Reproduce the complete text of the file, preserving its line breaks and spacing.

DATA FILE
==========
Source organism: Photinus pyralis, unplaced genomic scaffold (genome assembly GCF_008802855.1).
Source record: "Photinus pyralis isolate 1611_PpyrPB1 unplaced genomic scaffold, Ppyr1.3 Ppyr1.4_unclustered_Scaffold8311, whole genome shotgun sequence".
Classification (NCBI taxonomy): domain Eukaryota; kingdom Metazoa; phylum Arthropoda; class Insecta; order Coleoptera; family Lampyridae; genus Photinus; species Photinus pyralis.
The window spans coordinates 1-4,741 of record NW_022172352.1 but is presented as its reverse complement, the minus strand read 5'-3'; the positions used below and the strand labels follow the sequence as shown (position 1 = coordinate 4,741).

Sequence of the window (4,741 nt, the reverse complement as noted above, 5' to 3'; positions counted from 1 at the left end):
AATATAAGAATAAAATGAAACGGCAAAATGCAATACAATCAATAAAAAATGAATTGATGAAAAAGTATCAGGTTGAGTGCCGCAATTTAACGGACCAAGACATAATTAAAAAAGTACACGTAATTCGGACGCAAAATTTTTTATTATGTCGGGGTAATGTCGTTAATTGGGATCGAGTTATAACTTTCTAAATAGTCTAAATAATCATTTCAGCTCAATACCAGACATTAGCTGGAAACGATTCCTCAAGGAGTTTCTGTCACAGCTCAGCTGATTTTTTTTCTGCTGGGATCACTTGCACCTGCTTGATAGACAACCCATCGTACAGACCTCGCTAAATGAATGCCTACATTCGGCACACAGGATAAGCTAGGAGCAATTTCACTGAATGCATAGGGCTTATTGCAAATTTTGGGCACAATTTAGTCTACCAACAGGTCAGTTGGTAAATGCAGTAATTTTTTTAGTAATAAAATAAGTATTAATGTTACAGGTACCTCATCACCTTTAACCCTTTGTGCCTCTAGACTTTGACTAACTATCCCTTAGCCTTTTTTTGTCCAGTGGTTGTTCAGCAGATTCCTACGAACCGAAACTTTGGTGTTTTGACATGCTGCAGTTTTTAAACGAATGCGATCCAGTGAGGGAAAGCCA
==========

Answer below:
Source organism: Photinus pyralis, unplaced genomic scaffold (genome assembly GCF_008802855.1).
Source record: "Photinus pyralis isolate 1611_PpyrPB1 unplaced genomic scaffold, Ppyr1.3 Ppyr1.4_unclustered_Scaffold8311, whole genome shotgun sequence".
Classification (NCBI taxonomy): domain Eukaryota; kingdom Metazoa; phylum Arthropoda; class Insecta; order Coleoptera; family Lampyridae; genus Photinus; species Photinus pyralis.
The window spans coordinates 1-4,741 of record NW_022172352.1 but is presented as its reverse complement, the minus strand read 5'-3'; the positions used below and the strand labels follow the sequence as shown (position 1 = coordinate 4,741).

Sequence of the window (4,741 nt, the reverse complement as noted above, 5' to 3'; positions counted from 1 at the left end):
AATATAAGAATAAAATGAAACGGCAAAATGCAATACAATCAATAAAAAATGAATTGATGAAAAAGTATCAGGTTGAGTGCCGCAATTTAACGGACCAAGACATAATTAAAAAAGTACACGTAATTCGGACGCAAAATTTTTTATTATGTCGGGGTAATGTCGTTAATTGGGATCGAGTTATAACTTTCTAAATAGTCTAAATAATCATTTCAGCTCAATACCAGACATTAGCTGGAAACGATTCCTCAAGGAGTTTCTGTCACAGCTCAGCTGATTTTTTTTCTGCTGGGATCACTTGCACCTGCTTGATAGACAACCCATCGTACAGACCTCGCTAAATGAATGCCTACATTCGGCACACAGGATAAGCTAGGAGCAATTTCACTGAATGCATAGGGCTTATTGCAAATTTTGGGCACAATTTAGTCTACCAACAGGTCAGTTGGTAAATGCAGTAATTTTTTTAGTAATAAAATAAGTATTAATGTTACAGGTACCTCATCACCTTTAACCCTTTGTGCCTCTAGACTTTGACTAACTATCCCTTAGCCTTTTTTTGTCCAGTGGTTGTTCAGCAGATTCCTACGAACCGAAACTTTGGTGTTTTGACATGCTGCAGTTTTTAAACGAATGCGATCCAGTGAGGGAAAGCCA